This morning, like each of the past four Sundays, I awoke to reports of an impending blizzard. Same story: a massive storm was going to leave Boston with lots of snow. In the past three weeks, the greater Boston area has received more than 7 feet of snow! Given I teach on Mondays in New Haven, it's made for a treacherous start to every week...and has reminded me of the movie Groundhog Day, in which Bill Murray is stuck in a never-ending repetition of the same events every day. Fortunately for me, however, I've had a streak of wonderful guests visiting my class at Yale.
The first guest to visit my class this year was David Swensen, Yale's Chief Investment Officer and a good friend, who spoke about incentive structures, principal-agent problems, and the need for a fiduciary standard in finance. Matt Winkler, founding Editor-in-Chief of Bloomberg News, also visited and joined a class debate on the tradeoffs between accuracy and speed in journalism. The third guest to visit was Steven Fox, Chief Executive Officer of Veracity Worldwide, a strategic risk advisory firm. Steven joined a classroom discussion about the Foreign Corrupt Practices Act (FCPA), transparency, corruption, and the risks of doing business in the emerging and frontier markets. My fourth guest was Alex Epstein, author of The Moral Case for Fossil Fuels. In an engaging and spirited discussion, Alex shared his views about energy markets, climate change, and the role fossil fuels have played in human development.
Although my class provides much-appreciated variety, I find today's headlines more like Groundhog day than the intellectual dynamism of campus life: Greece bailouts, Russian aggressiveness, China slowing, concerns over ISIS, strong dollar complications, etc. While it's easy to numb to the monotony of these headlines, important developments are brewing below these headlines that affect our geopolitical and economic future.
Consider the repetition of snow-related news. Remember how last year's tough winter adversely affected the US economy as snowstorms kept consumers (and their money) at home, leaving malls and stores less full than they otherwise may have been? Are we in for some weather-related "surprises" in which corporate earnings and economic growth disappoint? One noticeable exception is the industrious fellow who plows my driveway, who seems to be smiling a lot these days!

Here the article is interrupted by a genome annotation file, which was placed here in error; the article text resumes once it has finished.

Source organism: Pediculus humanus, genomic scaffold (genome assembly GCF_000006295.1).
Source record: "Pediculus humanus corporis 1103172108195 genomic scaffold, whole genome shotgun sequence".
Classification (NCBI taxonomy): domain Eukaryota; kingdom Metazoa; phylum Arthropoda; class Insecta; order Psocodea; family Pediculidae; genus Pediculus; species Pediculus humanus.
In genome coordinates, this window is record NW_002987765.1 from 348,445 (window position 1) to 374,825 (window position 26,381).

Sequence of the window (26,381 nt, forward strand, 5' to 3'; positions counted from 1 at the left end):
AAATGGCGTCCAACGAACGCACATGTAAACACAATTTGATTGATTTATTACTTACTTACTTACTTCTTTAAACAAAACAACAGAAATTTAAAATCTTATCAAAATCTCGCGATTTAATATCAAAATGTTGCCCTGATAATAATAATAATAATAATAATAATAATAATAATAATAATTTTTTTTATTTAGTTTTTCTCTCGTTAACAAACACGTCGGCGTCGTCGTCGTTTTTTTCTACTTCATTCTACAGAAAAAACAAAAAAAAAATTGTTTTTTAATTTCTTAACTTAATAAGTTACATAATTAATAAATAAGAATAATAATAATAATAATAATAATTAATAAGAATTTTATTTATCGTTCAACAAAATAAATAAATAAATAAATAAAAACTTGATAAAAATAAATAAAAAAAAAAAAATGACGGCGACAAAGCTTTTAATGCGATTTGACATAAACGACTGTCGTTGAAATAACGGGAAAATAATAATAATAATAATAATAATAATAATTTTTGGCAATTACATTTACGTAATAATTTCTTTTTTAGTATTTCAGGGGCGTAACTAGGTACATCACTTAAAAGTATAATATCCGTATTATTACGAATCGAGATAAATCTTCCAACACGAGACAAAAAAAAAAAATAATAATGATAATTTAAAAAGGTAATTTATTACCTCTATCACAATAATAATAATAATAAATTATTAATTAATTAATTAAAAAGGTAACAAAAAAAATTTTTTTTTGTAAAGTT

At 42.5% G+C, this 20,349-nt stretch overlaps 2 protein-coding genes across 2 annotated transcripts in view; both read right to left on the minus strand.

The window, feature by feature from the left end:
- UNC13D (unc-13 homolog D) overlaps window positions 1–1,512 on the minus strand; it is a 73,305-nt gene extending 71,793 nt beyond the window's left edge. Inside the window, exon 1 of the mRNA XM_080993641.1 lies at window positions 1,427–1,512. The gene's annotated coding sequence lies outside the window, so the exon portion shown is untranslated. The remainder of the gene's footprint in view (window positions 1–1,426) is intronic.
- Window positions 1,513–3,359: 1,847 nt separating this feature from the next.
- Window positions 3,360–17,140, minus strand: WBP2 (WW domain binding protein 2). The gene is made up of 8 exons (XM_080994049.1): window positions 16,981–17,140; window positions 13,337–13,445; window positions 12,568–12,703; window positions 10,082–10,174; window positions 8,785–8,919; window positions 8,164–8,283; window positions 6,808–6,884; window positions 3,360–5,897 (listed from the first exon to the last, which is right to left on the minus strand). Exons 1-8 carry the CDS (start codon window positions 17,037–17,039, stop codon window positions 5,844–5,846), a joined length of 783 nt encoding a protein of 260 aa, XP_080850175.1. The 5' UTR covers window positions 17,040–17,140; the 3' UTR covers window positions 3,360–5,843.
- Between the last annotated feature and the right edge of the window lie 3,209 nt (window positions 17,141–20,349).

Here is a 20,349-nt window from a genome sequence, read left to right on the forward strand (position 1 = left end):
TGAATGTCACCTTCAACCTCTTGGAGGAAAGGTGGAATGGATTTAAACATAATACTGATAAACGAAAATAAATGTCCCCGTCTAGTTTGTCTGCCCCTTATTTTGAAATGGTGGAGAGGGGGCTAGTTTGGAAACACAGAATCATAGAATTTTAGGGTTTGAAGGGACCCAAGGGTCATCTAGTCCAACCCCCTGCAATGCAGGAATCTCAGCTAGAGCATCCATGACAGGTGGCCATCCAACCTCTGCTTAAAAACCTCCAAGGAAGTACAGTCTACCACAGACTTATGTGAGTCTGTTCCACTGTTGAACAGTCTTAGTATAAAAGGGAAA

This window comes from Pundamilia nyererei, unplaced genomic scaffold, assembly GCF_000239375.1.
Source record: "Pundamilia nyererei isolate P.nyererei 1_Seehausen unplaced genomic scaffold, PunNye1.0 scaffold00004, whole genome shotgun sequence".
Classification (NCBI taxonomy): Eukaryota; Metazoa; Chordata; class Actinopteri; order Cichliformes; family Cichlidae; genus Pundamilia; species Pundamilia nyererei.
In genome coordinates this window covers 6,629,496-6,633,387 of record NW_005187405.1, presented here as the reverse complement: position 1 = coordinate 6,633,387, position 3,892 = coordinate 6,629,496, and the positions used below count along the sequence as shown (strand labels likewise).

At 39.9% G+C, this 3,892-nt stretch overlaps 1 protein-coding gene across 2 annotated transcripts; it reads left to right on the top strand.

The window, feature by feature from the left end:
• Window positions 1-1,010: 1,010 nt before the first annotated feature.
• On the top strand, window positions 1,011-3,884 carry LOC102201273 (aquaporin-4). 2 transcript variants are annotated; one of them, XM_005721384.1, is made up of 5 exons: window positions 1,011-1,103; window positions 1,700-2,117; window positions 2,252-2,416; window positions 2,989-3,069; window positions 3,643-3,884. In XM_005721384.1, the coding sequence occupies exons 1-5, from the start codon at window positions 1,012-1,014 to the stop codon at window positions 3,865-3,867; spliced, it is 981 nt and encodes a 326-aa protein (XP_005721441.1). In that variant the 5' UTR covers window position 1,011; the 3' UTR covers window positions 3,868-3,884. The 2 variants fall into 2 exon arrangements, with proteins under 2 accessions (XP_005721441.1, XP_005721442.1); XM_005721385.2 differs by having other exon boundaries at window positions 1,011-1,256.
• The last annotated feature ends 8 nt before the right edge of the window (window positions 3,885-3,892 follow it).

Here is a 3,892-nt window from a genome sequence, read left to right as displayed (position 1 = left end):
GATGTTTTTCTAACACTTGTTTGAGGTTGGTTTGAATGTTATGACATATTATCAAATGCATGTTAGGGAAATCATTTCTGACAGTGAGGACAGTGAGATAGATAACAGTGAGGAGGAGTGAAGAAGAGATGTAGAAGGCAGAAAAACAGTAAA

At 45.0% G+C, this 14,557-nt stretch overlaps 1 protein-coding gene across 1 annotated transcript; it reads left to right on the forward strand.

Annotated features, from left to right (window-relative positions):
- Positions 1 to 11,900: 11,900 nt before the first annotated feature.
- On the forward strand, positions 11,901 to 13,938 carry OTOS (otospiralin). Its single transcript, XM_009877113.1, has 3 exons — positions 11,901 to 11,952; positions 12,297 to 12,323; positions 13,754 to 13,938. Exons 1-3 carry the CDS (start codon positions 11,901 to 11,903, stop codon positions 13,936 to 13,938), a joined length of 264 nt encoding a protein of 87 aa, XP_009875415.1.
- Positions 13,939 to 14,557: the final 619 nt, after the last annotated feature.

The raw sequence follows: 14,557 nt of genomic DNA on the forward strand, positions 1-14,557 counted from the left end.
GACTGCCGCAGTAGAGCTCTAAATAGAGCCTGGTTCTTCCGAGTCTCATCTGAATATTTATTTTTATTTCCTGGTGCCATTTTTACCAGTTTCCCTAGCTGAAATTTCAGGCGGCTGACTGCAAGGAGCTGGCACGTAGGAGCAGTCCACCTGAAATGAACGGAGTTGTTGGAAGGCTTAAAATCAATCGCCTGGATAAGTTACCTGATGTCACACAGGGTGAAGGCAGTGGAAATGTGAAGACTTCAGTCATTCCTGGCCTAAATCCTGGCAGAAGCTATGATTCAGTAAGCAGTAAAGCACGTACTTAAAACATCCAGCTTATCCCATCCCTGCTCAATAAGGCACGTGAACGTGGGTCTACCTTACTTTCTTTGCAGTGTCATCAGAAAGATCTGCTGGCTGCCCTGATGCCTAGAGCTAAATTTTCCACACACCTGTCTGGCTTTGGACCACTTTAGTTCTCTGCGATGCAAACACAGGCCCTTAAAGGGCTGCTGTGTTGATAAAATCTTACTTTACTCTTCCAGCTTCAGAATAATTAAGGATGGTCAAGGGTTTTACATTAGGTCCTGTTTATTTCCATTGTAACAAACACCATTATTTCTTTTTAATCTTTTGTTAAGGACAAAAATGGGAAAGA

I'll continue to comment on developments I find intriguing. In addition to posting my thoughts on my website every Wednesday, I have also begun posting them to LinkedIn, Facebook, and Twitter. Listed below are links to my most recent comments. As always, I'd welcome feedback!
The Fertilizer Effect
My latest comment was about the link between carbon dioxide and plant growth. Higher carbon levels increase plant growth in much the same way that fertilizers do. Are we overestimating the impact that rising carbon emissions may have on food production and global food security? Is it possible carbon dioxide can help fight global hunger? Read more HERE.
PBS: Random Admissions
The PBS Newshour heard about my first class of the semester this year and asked me to share the experience with its audience. What emerged was a piece that generated interesting debates on how to make tough choices. Click HERE for the article. I'd encourage you to scroll past the article to read the comments as well.
Geared Gambling with ETBs
The explosion of ETFs has been accompanied by the creation of leveraged and inverse products, funds that track multiples (positive or negative) of the daily move of an index. I suggest these vehicles are better suited to speculation and gambling than they are to investing, and further suggest we call them what they are -- exchange traded bets. Click HERE to read more.
Obama in India...
In mid January, YaleGlobal asked me to reflect on US-India policies in anticipation of President Obama's visit to India. Although I touch on a host of issues, one idea within this article generated significant feedback: the suggestion that it's time for America to encourage Pakistan-India trade. Read the piece HERE.
The Energy Subsidy Bubble
Many countries continue to subsidize energy prices via consumption subsidies. In this piece, I argue that the current low energy price environment offers a unique opportunity to remove these policies without the risk of social unrest. Click HERE for my comment.
To Get Efficient is Glorious!
Early indications suggest that India may be turning towards capitalism and away from its socialist-leaning past. In this comment, I reflect on the potential for India to become the fastest growing large economy in the world...it just needs to get out of its own way. Click HERE for more.
In January, I participated in the 2015 India Investment Conference sponsored by the Indian Association of Investment Professionals and the CFA Institute. I spoke with CNBC immediately after my talk and shared my views of the global economy, India, China, commodities, gold, oil, and central bank induced currency volatility. Click HERE to watch the ~13 minute interview.
My first comment of the year was a look forward to developments that I believe have a reasonable chance of happening in the next five years. I touch on India's rise, Australia's forthcoming recession, and the rise of robots, among other possibilities. My objective was not to be 100% accurate, but rather to provoke thought. I'd love feedback! To read all 15 predictions, click HERE.